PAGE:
The first round of negotiations within this framework took place on Saturday in
Beijing. There has been an inexplicable media blackout of the event, but
Beijing finally decided to break the news. The government-owned China Daily
admitted on Monday, "Both China and Russia kept silent on the details of the
consensus they reached on energy cooperation in the first round of their
negotiation in Beijing on the weekend."
Without getting into details, China Daily merely took note of the talks as "a
good beginning" and commented, "It seems that a shift of Russia's energy export
policy is under way. Russia might turn its eyes from the Western countries to
the Asia-Pacific region ... The cooperation in the energy sector is an issue of
great significance for Sino-Russian relations ... the political and geographic
closeness of the two countries would put their energy cooperation under a safe
umbrella and make it a win-win deal. China-Russia ties are at their best times
... The two sides settled their lingering border disputes, held joint military
exercises, and enjoyed rapidly increasing bilateral trade."
It is unclear whether Gazprom's agreements in Ashgabat and Sechin's talks in
Beijing were inter-related. Conceivably, they overlapped in so far as China had
signed a long-term agreement with Turkmenistan whereby the latter would supply
30 billion cubic meters of gas to China annually for the 30-year period
starting from 2009. The construction work on the gas pipeline leading from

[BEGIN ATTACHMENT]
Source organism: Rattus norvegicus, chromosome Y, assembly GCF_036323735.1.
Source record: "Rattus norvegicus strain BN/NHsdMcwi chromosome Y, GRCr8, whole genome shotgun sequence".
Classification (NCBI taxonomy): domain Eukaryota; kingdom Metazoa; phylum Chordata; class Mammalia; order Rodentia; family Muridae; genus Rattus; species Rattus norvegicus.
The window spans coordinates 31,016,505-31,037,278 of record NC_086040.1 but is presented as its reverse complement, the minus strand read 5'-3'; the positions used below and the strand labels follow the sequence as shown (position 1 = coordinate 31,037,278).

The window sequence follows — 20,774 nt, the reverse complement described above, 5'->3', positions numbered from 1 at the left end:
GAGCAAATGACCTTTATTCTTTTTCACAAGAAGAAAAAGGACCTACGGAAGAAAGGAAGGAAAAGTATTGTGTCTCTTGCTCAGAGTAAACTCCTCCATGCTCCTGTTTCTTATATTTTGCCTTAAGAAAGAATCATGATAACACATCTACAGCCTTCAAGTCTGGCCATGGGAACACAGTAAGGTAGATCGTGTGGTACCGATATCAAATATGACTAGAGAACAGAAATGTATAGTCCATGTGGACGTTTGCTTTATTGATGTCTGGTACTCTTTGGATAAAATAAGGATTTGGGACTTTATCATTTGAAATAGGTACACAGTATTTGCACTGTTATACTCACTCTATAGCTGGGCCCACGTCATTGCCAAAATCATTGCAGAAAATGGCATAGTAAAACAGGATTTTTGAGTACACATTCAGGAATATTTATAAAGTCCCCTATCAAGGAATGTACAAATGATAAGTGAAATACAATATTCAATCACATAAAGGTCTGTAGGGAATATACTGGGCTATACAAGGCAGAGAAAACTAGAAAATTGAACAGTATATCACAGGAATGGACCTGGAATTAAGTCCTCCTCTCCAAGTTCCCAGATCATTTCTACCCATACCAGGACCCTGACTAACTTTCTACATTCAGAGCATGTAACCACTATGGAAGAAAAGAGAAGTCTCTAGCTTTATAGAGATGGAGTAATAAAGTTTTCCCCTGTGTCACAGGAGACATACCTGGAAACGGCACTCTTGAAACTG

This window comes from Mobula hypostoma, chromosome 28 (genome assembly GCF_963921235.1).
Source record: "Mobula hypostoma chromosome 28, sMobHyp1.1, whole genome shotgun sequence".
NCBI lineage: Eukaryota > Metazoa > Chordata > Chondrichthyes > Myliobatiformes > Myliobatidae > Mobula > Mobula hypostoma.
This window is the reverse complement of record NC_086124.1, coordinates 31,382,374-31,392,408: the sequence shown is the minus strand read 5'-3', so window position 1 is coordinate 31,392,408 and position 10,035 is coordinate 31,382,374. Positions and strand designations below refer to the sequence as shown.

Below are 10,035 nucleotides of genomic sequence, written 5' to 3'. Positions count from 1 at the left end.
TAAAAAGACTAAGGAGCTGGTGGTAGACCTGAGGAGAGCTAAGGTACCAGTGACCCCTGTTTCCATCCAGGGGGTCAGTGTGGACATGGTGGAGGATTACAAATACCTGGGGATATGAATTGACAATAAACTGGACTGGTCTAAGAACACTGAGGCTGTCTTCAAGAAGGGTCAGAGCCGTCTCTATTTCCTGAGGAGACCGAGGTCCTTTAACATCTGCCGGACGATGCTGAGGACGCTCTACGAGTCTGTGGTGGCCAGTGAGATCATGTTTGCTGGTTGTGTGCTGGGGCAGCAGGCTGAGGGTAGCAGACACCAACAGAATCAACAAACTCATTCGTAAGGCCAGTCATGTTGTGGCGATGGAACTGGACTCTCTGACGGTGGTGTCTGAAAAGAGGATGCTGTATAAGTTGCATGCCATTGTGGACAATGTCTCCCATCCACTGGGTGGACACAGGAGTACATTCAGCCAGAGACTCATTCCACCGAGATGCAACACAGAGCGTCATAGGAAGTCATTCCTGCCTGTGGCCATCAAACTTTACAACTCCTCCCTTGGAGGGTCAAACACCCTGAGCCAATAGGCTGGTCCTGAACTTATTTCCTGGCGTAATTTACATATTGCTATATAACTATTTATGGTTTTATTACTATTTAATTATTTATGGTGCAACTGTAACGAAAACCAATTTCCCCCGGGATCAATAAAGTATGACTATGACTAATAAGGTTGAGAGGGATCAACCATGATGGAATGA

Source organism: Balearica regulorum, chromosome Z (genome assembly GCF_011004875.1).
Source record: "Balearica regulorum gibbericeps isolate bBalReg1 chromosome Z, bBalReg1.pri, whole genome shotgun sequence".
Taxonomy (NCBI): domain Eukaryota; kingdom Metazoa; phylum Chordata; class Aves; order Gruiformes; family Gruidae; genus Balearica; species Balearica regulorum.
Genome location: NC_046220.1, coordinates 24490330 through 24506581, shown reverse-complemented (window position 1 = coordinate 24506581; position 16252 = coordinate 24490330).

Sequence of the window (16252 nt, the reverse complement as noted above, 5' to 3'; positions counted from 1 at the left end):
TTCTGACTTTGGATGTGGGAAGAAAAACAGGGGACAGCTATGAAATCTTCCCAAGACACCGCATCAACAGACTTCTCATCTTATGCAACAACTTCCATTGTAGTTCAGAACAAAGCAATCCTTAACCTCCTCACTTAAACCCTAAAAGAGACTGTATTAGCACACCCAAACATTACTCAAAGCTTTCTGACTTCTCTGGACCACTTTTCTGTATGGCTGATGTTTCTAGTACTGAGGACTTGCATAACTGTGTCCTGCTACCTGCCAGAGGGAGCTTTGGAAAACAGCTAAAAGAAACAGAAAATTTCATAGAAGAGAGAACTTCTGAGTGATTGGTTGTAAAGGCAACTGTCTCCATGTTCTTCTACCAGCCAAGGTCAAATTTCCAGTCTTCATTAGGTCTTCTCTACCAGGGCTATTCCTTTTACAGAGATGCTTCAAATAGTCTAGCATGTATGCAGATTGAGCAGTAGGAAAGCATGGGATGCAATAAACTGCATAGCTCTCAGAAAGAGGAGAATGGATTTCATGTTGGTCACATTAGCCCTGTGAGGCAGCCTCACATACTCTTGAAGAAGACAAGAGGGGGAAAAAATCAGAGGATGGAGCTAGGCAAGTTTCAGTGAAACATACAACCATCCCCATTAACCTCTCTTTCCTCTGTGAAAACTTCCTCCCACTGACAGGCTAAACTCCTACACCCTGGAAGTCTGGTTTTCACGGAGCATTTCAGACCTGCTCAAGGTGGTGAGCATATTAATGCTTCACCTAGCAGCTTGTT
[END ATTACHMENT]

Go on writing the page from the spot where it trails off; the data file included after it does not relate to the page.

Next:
Turkmenistan to China's Xinjiang Autonomous region has already begun. China had
agreed on the price for Turkmen gas at $195 per thousand cubic meters. Now, the
agreement in Ashgabat on Friday puts Gazprom in the driving seat for handling
all of Turkmenistan's gas exports, including to China.
Russia and China have a heavy agenda to discuss in energy cooperation far
beyond the price of Turkmen gas supplies. But suffice it to say that Gazprom's
new stature as the sole buyer of Turkmen gas strengthens Russia's hands in
setting the price in the world gas (and oil) market. And that has implications
for China. Moscow would be keen to ensure that Russian and Chinese interests
are harmonized in Central Asia.
Besides, Russia is taking a renewed interest in the idea of a "gas cartel".
Medvedev referred to the idea during the visit of Venezuelan President Hugo
Chavez to Moscow last week. The Russian newspaper Nezavisimaya Gazeta reported
on Friday that "Moscow finds the idea of coordination of gas production and
pricing policy with other gas exporters to be too tempting to abandon". The
daily quoted Miller as saying, "This forum of gas exporters will set up the
global gas balance. It will give answers to the questions concerning when,
where and how much gas should be produced."
Until fairly recently Moscow was sensitive about the European Union's
opposition to the idea of a gas cartel. (Washington has openly warned that it
would legislate against countries that lined up behind a gas cartel). But high
gas prices have weakened the European Union's negotiating position.
The agreements with Turkmenistan further consolidate Russia's control of
Central Asia's gas exports. Gazprom recently offered to buy all of Azerbaijan's